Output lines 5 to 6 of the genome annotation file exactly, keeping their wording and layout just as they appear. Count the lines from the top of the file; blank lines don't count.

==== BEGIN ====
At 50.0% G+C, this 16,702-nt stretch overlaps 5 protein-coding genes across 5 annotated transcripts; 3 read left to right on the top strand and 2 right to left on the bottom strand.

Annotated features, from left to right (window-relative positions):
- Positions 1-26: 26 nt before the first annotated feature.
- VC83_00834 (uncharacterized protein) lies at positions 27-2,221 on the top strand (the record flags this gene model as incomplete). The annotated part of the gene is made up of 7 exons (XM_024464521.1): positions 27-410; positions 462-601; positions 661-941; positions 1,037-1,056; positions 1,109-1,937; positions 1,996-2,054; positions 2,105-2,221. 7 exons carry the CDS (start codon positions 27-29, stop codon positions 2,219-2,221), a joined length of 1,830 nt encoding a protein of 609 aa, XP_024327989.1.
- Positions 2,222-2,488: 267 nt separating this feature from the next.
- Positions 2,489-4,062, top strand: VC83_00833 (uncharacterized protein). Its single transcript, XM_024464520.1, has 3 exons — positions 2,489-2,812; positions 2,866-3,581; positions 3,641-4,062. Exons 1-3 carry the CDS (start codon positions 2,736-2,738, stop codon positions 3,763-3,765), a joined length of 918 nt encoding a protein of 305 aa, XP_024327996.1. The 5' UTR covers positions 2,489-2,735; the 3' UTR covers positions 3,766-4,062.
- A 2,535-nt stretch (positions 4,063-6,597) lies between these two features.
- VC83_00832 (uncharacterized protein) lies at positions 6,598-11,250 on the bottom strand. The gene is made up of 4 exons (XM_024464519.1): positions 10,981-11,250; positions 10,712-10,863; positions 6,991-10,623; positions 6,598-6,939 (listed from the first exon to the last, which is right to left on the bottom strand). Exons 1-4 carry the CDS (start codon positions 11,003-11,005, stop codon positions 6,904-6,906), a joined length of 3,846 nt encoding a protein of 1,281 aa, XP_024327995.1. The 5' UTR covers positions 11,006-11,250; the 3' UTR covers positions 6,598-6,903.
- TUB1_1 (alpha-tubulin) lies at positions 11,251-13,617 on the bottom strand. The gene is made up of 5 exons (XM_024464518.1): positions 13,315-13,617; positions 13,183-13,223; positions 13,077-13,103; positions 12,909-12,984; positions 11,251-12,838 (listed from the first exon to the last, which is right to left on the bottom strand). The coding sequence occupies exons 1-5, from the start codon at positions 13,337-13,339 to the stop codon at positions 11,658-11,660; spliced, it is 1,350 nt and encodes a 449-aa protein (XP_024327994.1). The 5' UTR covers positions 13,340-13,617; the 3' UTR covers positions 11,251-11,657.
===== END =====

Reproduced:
- Positions 2,222-2,488: 267 nt separating this feature from the next.
- Positions 2,489-4,062, top strand: VC83_00833 (uncharacterized protein). Its single transcript, XM_024464520.1, has 3 exons — positions 2,489-2,812; positions 2,866-3,581; positions 3,641-4,062. Exons 1-3 carry the CDS (start codon positions 2,736-2,738, stop codon positions 3,763-3,765), a joined length of 918 nt encoding a protein of 305 aa, XP_024327996.1. The 5' UTR covers positions 2,489-2,735; the 3' UTR covers positions 3,766-4,062.